A cool thing about looking at board games from the past is you can tell their age by when new technology was incorporated. The first board games from the 15th century were created on thin paper. Printing presses allowed for mass production and cardboard eventually thickened the boards when glued to the printed faces. A 20th century innovation, plastic, changed board games forever with inexpensive and custom playing pieces.
In the past decade, a new material has made its way into our homes – silicone. Most commonly seen in kitchen products like baking gloves or ice cube molds, it has even become a safer and cheaper replacement for traditional wedding bands! It was only a matter of time before someone figured out a way to utilize silicone in a board game. This copy of Stick Six by Fat Brain Toy Co. does exactly that!
Instead of plastic pawns, Stick Six uses silicone player pieces that stick to a traditional, albeit vertical, plastic board. The clear board is supported by a rotating base which houses the silicone pieces for all four players. The flexible nature of the pieces allow them to stick to the board in the same manner you might hang a bird feeder from a kitchen window.
The object of Stick Six is to be the first player to line up six of their color pieces in a row or a complete circle. Pieces may be played to either side of the board, which means a space may have up to two colors in it. On a turn a player may place one of their silicone suction cups anywhere on the board on either side. When figuring a line or circle of six, both sides of the board are considered. So your winning line may have four pieces on one side and the other two on the opposite.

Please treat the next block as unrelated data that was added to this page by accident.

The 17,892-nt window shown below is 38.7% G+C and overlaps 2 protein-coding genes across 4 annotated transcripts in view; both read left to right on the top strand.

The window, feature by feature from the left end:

If all pieces have been used without anyone winning, everyone removes five of their pieces from the board (of their choice) and play continues. During the game, pieces may fall off the board on their own – these are simply replaced without penalty. Instructions are included on how to clean the parts. Once they collect dirt and body oil, they will begin to fall more often.
Stick Six was originally published in 2016 and appears to already have been discontinued. Reasonably priced copies can be found on eBay, but considering the game play, we’d recommend waiting to find one at thrift or a local yard sale. It’s interesting for about one play due to the vertical nature and fun of sticking the pieces to the board. In the end, it won’t see much replay at our house. Although advertised for 2-4 players, it doesn’t work at all with just two as there is a sizable first-player advantage and no way to prevent them from a win every time.
What unique materials have you seen used in board games?